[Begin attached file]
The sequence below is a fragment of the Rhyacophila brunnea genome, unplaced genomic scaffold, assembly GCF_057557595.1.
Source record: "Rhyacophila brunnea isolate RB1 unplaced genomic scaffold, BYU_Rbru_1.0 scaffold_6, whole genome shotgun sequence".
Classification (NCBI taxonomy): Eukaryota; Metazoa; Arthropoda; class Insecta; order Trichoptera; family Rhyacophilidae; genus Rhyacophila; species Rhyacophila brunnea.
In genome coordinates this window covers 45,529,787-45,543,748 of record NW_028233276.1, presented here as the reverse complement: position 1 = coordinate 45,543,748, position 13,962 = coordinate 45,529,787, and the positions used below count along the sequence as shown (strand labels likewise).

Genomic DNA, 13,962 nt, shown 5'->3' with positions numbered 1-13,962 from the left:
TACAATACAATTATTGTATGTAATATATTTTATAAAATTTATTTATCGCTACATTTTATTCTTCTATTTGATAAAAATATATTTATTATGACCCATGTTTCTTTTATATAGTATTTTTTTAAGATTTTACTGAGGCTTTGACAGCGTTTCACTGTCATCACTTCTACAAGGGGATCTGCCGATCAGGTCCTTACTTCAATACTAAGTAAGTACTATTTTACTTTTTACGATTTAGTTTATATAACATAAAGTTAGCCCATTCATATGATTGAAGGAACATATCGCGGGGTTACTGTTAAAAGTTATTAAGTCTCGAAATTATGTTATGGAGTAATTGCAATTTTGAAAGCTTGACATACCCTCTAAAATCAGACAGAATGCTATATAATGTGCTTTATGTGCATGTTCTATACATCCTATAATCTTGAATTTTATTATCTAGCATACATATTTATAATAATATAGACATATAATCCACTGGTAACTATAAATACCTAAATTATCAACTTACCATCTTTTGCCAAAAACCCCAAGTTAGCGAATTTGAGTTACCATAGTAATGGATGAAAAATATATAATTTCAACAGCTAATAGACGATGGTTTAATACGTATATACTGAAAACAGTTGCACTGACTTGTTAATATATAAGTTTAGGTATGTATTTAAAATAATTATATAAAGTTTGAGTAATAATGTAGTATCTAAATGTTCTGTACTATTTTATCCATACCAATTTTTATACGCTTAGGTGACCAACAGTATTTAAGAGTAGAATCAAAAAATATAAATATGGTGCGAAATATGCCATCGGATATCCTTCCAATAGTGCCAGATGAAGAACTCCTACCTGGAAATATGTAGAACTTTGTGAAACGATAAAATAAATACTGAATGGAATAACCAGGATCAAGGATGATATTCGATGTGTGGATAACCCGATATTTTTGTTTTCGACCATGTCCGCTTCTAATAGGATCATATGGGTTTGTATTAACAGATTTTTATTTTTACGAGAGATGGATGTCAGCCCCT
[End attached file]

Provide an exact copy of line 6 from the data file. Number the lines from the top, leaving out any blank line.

TACAATACAATTATTGTATGTAATATATTTTATAAAATTTATTTATCGCTACATTTTATTCTTCTATTTGATAAAAATATATTTATTATGACCCATGTTTCTTTTATATAGTATTTTTTTAAGATTTTACTGAGGCTTTGACAGCGTTTCACTGTCATCACTTCTACAAGGGGATCTGCCGATCAGGTCCTTACTTCAATACTAAGTAAGTACTATTTTACTTTTTACGATTTAGTTTATATAACATAAAGTTAGCCCATTCATATGATTGAAGGAACATATCGCGGGGTTACTGTTAAAAGTTATTAAGTCTCGAAATTATGTTATGGAGTAATTGCAATTTTGAAAGCTTGACATACCCTCTAAAATCAGACAGAATGCTATATAATGTGCTTTATGTGCATGTTCTATACATCCTATAATCTTGAATTTTATTATCTAGCATACATATTTATAATAATATAGACATATAATCCACTGGTAACTATAAATACCTAAATTATCAACTTACCATCTTTTGCCAAAAACCCCAAGTTAGCGAATTTGAGTTACCATAGTAATGGATGAAAAATATATAATTTCAACAGCTAATAGACGATGGTTTAATACGTATATACTGAAAACAGTTGCACTGACTTGTTAATATATAAGTTTAGGTATGTATTTAAAATAATTATATAAAGTTTGAGTAATAATGTAGTATCTAAATGTTCTGTACTATTTTATCCATACCAATTTTTATACGCTTAGGTGACCAACAGTATTTAAGAGTAGAATCAAAAAATATAAATATGGTGCGAAATATGCCATCGGATATCCTTCCAATAGTGCCAGATGAAGAACTCCTACCTGGAAATATGTAGAACTTTGTGAAACGATAAAATAAATACTGAATGGAATAACCAGGATCAAGGATGATATTCGATGTGTGGATAACCCGATATTTTTGTTTTCGACCATGTCCGCTTCTAATAGGATCATATGGGTTTGTATTAACAGATTTTTATTTTTACGAGAGATGGATGTCAGCCCCT